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State debt to be 'capped' by law

FISCAL irresponsibility might bring down future governments in Slovakia if a new constitutional law to cap state debt is approved by parliament. The draft legislation, presented on October 4, would set an initial limit on public debt at 60 percent of gross domestic product (GDP), with a gradual reduction in the ceiling from 2018 of 1 percentage point per year until it reached 50 percent of GDP. If a government were to hit the 60-percent debt ceiling, it would face an automatic no-confidence vote in parliament.

Illustrative stock photo(Source: SME)

FISCAL irresponsibility might bring down future governments in Slovakia if a new constitutional law to cap state debt is approved by parliament. The draft legislation, presented on October 4, would set an initial limit on public debt at 60 percent of gross domestic product (GDP), with a gradual reduction in the ceiling from 2018 of 1 percentage point per year until it reached 50 percent of GDP. If a government were to hit the 60-percent debt ceiling, it would face an automatic no-confidence vote in parliament.

Observers said the initiative, which is rare in uniting the ruling coalition and the opposition, is the right move – but should be only a first step to achieving responsible fiscal policies.

The authors of the idea say that the draft was created as a preventive measure and that it would be better if debt were never to approach the limits.

“The debt brake is being drafted as a draft constitutional law so that we never have to use it,” said Ľudovít Ódor, one of those behind the law and an adviser to the prime minister on financial affairs, as quoted by the SITA newswire.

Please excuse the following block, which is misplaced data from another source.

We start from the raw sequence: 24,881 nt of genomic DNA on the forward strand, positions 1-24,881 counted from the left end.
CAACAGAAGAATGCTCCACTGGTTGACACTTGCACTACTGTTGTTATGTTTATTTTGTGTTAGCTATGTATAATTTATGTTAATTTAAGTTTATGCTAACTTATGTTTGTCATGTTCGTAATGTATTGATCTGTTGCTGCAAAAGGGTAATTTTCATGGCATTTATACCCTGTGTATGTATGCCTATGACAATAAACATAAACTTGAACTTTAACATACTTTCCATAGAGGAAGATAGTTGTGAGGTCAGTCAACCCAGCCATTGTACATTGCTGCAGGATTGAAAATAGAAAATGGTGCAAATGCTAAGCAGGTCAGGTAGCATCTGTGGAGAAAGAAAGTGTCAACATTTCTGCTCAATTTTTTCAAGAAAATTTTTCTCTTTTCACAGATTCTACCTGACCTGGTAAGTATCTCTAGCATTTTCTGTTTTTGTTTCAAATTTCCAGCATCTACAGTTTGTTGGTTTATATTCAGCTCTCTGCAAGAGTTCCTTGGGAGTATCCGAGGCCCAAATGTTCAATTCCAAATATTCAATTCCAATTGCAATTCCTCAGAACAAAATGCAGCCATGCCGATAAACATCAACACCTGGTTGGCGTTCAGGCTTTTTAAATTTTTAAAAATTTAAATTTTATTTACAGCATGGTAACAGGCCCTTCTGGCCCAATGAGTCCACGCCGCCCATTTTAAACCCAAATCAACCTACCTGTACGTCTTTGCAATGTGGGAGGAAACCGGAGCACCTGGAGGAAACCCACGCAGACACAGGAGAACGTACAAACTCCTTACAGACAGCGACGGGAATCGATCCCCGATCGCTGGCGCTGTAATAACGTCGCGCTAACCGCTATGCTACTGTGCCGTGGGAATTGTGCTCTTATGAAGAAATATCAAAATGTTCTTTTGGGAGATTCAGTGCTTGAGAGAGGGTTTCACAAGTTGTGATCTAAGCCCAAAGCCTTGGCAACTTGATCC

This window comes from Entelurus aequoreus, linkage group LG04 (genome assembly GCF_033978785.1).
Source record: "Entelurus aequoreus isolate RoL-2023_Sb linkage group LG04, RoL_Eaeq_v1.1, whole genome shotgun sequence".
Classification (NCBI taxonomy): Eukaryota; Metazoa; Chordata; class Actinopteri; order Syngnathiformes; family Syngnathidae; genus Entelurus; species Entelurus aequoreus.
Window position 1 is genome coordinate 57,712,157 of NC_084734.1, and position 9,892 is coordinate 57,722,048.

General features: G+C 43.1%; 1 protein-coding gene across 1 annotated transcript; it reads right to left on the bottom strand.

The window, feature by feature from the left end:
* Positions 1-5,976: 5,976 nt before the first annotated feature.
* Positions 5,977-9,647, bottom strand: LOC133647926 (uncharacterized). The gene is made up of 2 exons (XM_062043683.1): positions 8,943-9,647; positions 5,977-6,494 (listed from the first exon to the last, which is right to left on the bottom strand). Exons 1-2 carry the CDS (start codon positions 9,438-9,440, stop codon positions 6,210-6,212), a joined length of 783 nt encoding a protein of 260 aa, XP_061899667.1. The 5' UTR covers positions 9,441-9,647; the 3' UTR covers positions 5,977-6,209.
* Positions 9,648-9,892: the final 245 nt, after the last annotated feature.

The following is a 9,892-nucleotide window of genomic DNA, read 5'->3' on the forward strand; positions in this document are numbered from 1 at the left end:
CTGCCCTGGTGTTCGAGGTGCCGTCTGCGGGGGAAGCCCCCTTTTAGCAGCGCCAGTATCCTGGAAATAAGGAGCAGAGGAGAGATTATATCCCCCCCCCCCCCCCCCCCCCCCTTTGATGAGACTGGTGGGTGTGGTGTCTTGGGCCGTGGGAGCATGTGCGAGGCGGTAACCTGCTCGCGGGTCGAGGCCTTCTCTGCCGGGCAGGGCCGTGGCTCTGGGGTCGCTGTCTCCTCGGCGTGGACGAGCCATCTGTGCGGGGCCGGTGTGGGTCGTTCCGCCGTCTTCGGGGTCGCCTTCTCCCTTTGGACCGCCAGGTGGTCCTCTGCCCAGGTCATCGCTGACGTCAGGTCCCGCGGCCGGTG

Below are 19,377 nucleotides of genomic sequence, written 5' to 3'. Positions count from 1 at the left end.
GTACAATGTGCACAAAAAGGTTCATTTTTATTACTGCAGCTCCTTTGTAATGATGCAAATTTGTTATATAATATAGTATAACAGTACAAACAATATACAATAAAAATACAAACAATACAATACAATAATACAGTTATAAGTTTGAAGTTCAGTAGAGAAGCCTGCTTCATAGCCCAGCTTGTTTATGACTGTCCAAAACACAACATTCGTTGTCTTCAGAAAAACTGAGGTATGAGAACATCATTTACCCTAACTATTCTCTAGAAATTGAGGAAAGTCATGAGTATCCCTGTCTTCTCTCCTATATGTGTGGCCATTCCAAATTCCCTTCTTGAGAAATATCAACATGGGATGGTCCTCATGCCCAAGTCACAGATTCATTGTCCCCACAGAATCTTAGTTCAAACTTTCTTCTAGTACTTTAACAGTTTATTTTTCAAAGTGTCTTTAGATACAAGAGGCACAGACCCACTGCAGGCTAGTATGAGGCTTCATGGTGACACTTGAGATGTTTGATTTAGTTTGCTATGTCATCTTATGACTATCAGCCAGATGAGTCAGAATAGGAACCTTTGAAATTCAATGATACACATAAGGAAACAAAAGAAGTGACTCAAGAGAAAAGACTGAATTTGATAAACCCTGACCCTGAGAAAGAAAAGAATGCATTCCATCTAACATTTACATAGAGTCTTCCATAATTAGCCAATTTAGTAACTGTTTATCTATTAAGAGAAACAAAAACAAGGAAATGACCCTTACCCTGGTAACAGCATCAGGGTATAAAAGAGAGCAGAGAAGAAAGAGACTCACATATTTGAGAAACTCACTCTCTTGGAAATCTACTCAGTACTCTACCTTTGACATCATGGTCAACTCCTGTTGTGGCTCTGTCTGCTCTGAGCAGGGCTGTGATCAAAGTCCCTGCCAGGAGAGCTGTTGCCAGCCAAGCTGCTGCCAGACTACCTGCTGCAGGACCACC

The law would also trigger a series of preliminary steps as debt approached the limit.

The finance minister would have to table a sound explanation when debt reached 50 percent of GDP, along with proposed solutions for its reduction. If the debt then grew to 53 percent, the government would be obliged to adopt a package of measures to reduce it, as well as to freeze state salaries. At 55 percent, spending would be frozen in the next fiscal year. If the debt reached 57 percent of GDP, the government would be obliged to table a balanced budget.

Nevertheless, a deep recession, a bank bailout or the need to tackle the effects of a major catastrophe would trigger an exemption from the sanctions, which could apply for up to three years.

The main opposition party, Smer, said it is open to supporting the constitutional draft. The party’s deputy chairman, Peter Kažimír, said Smer would still propose some changes, but described the law as a necessary measure for Slovakia.

“We are talking about a law which would deserve the support of all 150 members of parliament,” Kažimír said, as quoted by SITA.

After installing this debt brake as the first step, the second move should be to introduce caps on spending, according to Radovan Ďurana of the economic think tank INESS.

“This rule will be ambitious if it forces the government to manage the state with a surplus, since only in that case will it be possible to reduce debt as a share of GDP,” Ďurana told The Slovak Spectator. “I consider the fact that the deputies are proposing a transition period with a higher cap on debt an expression of their unwillingness to yield to the new rules from the very beginning and from my point of view it disqualifies this as an expression of their desire to really manage things efficiently.”

According to Ďurana, such a high reserve is not necessary for such a long transition period.

“At first sight it might seem insufficiently ambitious, but I think it was set correctly,” said Vladimír Tvaroška, State Secretary of the Finance Ministry, in an interview with the Sme daily. “One has to realise that sanctions for the government in upcoming years will start applying at 50 percent.”